So, while her life before the shooting (which, unfortunately, will be forever her frame of reference) was inspiring in its own, all-American right, the 20/20 special on Giffords made something very, very clear to me: the most spectacular thing she may ever do is recover, teaching the world that the unthinkable is possible with enough determination and that hope and courage are not follies to be easily dismissed. Her attitude, strength and courage in the midst of it are the most remarkable part of the equation. Likewise, though the many therapists and friends who have helped her along the way will not marry astronauts or serve in Congress, the difference they have made in her life and the gifts they have given her are nothing short of mind boggling in their level of inspiration.
Because Diane Sawyer's interview with Giffords and her family was so moving, I wanted to highlight the number of different reasons to take stock and give thanks that I encountered in the process of watching it:
#179: Her incredible determination to overcome this, even when she knew what to say but couldn't say it and had no idea what had happened.
#180: Her husband's incredible determination to see her through this. He remarked that the "in sickness and in health" vow is one that he takes very seriously, and this much is obvious.
#181: The idea that the action that set her husband's mind in the right frame of reference every day was to "take a deep breath and focus" when he walked into the hospital to be her primary support system.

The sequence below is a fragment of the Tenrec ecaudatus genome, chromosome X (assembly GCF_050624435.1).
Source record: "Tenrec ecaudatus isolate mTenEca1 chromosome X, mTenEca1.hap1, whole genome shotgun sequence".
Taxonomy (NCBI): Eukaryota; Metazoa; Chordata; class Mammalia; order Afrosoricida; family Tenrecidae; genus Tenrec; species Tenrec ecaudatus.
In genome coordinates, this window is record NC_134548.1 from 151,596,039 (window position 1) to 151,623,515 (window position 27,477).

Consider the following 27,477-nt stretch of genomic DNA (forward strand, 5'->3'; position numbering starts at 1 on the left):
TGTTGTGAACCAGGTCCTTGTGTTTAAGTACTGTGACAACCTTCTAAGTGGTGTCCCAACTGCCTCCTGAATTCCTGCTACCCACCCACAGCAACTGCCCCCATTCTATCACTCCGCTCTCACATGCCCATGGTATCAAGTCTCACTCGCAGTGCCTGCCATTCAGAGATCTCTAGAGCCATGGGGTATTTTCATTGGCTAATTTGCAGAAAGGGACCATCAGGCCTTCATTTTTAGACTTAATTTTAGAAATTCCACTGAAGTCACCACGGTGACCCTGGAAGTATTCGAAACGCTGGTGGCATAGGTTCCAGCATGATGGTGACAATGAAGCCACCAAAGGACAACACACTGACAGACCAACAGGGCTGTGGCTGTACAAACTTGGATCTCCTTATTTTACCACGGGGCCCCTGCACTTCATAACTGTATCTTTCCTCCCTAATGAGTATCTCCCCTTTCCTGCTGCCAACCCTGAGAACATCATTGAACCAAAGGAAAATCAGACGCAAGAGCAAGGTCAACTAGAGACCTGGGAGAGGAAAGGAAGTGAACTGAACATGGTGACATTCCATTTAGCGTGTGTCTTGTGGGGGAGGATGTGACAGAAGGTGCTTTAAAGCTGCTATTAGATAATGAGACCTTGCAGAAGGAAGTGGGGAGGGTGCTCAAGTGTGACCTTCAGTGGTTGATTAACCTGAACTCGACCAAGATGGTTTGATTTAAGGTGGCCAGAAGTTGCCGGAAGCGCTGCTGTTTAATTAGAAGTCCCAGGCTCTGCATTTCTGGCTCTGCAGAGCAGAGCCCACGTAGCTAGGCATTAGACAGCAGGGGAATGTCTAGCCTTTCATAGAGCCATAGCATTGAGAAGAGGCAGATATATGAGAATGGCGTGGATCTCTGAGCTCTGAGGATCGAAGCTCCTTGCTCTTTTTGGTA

#182: This line -- "Optimism is a form of healing; hope is a form of love."
#183: The idea that she had to learn to live her life in the way that it unfolded and find the courage to go on when it was so far from what she had planned.
#184: This line, in response to her day-to-day struggle to find beauty and reason to go on -- "There have to be many definitions of a beautiful day."
I also want to highlight additional reminders I've been confronted with over the last few days:
#185: A line in the Rolling Stones interview with Ryan Adams, describing him as "fulfilled but eager for whatever's next." There are so many good things about this quote: the fact that he's fulfilled and presumably living in the moment, which is difficult in and of itself; the idea that he has hope for the future; and the idea that he's not wedded to one idea of what may happen in the future. He's open to "whatever" the possibilities. My goal is to develop a peace about me that would enable you to use these words to describe me.
#186: A new Hallmark commercial featuring a soldier away from his family at Christmas but in receipt a book that included audio of his daughter reading it to him. We all must focus on what we do have this Thanksgiving and holiday season.
#187: Martina McBride's performance at the CMAs of her new song, "I'm Gonna Love You Through It." This has been my motto as Mr. Wonderful has struggled through this period of loss and sadness. My favorite line -- "I know that you're afraid, and I am, too. But you'll never be alone, I promise you."
That's it for today.